Strike at Los Angeles ports starts to back up commerce

Members of International Longshore and Warehouse Union Local 63 Office Clerical Unit walk a picket line near APM Terminals, halting cargo at the busiest seaport complex in the nation on Nov. 29, 2012 in Long Beach, Calif.

Today is Day 4 of the strike at the Los Angeles and Long Beach ports. Members of the International Longshore and Warehouse Union say their jobs are being outsourced. The cargo companies on the other side of the bargaining table say they haven't outsourced anything. Meanwhile, all those shipping containers aren't moving and the ports are losing about a billion dollars a day.

Vinny Wilkes is not one of the workers on strike. He loads and unloads trucks with goods from container ships. But when he showed up at his job today, they told him there wasn't any work.

"I'm very worried. I have three children that may not have a Christmas behind what they are doing here," Wilkes said.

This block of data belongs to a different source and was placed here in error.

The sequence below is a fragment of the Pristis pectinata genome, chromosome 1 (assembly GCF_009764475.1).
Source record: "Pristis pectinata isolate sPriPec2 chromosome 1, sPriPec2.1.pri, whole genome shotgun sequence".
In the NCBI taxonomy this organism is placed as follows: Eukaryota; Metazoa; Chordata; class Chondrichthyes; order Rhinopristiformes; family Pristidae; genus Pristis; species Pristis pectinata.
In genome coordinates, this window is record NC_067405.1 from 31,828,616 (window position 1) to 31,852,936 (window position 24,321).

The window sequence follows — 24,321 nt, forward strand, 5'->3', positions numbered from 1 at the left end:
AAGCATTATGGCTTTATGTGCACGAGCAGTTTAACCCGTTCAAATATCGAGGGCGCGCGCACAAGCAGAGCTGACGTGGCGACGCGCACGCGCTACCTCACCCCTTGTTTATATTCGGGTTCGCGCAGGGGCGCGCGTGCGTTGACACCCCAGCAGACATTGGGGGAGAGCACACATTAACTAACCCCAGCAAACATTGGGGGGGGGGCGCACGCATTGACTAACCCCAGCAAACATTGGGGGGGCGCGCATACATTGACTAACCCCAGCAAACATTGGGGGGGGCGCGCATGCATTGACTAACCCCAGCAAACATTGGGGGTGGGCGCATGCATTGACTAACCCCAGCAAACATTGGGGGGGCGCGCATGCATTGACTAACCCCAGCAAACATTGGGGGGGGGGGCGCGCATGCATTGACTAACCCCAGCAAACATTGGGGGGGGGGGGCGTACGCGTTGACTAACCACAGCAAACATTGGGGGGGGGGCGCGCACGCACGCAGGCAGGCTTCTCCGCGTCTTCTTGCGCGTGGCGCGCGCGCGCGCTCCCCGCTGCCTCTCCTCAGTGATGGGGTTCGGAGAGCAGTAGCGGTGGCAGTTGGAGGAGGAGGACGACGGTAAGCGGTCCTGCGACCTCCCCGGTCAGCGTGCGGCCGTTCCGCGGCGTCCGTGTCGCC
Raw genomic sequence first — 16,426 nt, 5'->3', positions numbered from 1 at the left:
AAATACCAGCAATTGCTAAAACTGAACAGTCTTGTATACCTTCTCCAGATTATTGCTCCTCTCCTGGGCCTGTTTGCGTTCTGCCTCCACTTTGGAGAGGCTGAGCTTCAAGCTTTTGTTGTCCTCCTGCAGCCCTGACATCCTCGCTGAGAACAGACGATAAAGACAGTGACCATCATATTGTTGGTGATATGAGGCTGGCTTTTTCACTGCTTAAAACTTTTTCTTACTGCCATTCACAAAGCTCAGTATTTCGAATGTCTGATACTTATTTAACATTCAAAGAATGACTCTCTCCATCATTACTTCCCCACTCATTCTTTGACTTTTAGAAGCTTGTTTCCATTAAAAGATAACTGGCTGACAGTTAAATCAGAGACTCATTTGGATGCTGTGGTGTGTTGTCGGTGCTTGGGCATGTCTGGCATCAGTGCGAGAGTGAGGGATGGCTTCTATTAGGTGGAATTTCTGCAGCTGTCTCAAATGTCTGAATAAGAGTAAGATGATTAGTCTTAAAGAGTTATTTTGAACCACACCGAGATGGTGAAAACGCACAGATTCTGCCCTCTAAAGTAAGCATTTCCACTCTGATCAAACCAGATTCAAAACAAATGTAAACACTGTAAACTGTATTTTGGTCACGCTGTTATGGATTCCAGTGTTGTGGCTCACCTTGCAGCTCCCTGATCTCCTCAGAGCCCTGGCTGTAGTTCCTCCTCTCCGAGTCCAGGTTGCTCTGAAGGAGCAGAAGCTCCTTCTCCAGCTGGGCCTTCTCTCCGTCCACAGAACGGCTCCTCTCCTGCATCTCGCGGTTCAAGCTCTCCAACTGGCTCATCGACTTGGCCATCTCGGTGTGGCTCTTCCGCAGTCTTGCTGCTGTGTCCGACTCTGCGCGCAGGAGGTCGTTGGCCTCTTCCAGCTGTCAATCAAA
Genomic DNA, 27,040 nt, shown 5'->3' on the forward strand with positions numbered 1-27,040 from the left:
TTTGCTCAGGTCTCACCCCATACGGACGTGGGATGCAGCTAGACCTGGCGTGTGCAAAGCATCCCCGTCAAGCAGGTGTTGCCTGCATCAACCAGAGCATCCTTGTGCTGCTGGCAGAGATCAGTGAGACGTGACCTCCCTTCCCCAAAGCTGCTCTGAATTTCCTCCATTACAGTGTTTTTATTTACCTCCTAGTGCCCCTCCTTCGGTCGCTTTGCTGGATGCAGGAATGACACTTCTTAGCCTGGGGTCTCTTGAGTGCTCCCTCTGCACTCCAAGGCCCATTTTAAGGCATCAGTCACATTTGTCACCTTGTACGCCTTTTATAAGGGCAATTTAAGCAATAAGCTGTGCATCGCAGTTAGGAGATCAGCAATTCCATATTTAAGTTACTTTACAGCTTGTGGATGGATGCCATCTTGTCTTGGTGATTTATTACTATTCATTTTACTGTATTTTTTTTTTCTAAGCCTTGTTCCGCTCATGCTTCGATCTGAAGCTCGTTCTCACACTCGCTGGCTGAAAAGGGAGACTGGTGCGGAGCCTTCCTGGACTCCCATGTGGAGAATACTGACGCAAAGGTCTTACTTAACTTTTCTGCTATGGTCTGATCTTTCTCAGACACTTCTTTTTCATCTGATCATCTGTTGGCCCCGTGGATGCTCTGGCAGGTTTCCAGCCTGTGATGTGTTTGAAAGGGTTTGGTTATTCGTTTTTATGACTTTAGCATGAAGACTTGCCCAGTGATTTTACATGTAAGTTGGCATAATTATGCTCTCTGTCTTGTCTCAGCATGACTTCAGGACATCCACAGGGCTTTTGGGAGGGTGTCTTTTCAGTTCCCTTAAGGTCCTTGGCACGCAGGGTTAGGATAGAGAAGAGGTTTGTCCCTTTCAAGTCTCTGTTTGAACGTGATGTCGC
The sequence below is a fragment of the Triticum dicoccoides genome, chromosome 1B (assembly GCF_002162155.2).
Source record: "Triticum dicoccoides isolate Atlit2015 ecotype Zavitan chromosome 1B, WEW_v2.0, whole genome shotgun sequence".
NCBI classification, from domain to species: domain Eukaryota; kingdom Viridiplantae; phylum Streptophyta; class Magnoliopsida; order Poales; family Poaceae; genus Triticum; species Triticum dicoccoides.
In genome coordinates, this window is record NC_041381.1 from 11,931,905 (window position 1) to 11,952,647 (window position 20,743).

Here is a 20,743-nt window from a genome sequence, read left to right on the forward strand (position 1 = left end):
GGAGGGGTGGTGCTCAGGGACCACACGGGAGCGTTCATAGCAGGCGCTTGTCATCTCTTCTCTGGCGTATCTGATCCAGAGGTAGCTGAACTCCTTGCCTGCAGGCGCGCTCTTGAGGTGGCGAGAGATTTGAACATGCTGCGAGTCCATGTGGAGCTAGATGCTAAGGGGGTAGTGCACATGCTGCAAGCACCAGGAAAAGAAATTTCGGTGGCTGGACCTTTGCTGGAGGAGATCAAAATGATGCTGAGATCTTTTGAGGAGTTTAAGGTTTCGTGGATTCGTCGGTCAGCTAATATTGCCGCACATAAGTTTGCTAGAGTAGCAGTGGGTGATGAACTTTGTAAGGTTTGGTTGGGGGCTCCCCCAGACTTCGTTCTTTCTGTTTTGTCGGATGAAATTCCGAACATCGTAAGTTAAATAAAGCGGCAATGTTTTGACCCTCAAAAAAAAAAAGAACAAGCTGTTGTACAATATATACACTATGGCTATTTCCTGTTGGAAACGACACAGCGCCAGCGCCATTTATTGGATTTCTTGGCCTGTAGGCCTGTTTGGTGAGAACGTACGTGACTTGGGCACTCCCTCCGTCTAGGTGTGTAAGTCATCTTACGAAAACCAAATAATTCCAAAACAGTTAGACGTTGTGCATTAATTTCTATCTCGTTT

The boxes Wilkes would have loaded aren't here because 10,000 workers went on strike in solidarity with 600 clerks who work for the shipping lines and cargo terminals.

Craig Merrilles is a spokesperson for the union. He says the problem is not about wages. The clerks are well-paid. Longshore unions are one of the few in the country that still have a strong presence in the workplace. Those unions have successfully fought for high wages and benefits for clerical workers.

But Merrilees says,"dozens of clerical jobs have been outsourced overseas and to non union workers." The cargo companies say they haven't moved any jobs.

Four days in, shipping lines will have to make difficult decisions about rerouting their container ships to ports in Mexico or further up the West Coast.

Brooks Bentz is a partner in a supply chain management company. He says the stoppage at the ports is just the beginning. "The difficulty is in not understanding the magnitude of the disruption."

Chris Lytle, executive director of the port of Long Beach says the effects of the strike are already being seen outside the borders of the port. "Trains are starring to stack up. You have thousands of truck drivers now that aren't working that would normally work the port."

That means those trucks and trains aren't carrying goods to thousands of businesses.

About the author

David Weinberg is a general assignment reporter at Marketplace.

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